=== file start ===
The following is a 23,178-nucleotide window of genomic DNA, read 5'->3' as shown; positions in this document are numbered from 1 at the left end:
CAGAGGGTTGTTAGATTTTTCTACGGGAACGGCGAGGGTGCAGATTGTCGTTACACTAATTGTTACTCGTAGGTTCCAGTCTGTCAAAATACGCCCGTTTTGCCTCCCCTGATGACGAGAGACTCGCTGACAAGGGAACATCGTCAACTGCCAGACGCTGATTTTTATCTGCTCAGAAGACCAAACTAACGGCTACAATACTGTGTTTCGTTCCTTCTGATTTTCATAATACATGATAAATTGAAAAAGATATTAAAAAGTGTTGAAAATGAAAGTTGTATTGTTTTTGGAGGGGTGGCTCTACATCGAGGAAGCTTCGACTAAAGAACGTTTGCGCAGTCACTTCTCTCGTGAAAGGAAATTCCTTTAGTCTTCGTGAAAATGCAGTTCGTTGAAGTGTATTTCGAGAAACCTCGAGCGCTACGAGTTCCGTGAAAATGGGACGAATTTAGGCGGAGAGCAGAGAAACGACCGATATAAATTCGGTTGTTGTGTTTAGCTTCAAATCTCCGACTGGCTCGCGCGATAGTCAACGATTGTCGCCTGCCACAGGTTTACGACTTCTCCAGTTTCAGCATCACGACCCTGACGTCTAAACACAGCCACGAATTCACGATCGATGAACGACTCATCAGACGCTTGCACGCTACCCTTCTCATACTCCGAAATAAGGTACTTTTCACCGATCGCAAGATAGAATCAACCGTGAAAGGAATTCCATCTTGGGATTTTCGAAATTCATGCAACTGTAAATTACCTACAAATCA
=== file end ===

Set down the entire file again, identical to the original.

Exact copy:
The following is a 23,178-nucleotide window of genomic DNA, read 5'->3' as shown; positions in this document are numbered from 1 at the left end:
CAGAGGGTTGTTAGATTTTTCTACGGGAACGGCGAGGGTGCAGATTGTCGTTACACTAATTGTTACTCGTAGGTTCCAGTCTGTCAAAATACGCCCGTTTTGCCTCCCCTGATGACGAGAGACTCGCTGACAAGGGAACATCGTCAACTGCCAGACGCTGATTTTTATCTGCTCAGAAGACCAAACTAACGGCTACAATACTGTGTTTCGTTCCTTCTGATTTTCATAATACATGATAAATTGAAAAAGATATTAAAAAGTGTTGAAAATGAAAGTTGTATTGTTTTTGGAGGGGTGGCTCTACATCGAGGAAGCTTCGACTAAAGAACGTTTGCGCAGTCACTTCTCTCGTGAAAGGAAATTCCTTTAGTCTTCGTGAAAATGCAGTTCGTTGAAGTGTATTTCGAGAAACCTCGAGCGCTACGAGTTCCGTGAAAATGGGACGAATTTAGGCGGAGAGCAGAGAAACGACCGATATAAATTCGGTTGTTGTGTTTAGCTTCAAATCTCCGACTGGCTCGCGCGATAGTCAACGATTGTCGCCTGCCACAGGTTTACGACTTCTCCAGTTTCAGCATCACGACCCTGACGTCTAAACACAGCCACGAATTCACGATCGATGAACGACTCATCAGACGCTTGCACGCTACCCTTCTCATACTCCGAAATAAGGTACTTTTCACCGATCGCAAGATAGAATCAACCGTGAAAGGAATTCCATCTTGGGATTTTCGAAATTCATGCAACTGTAAATTACCTACAAATCA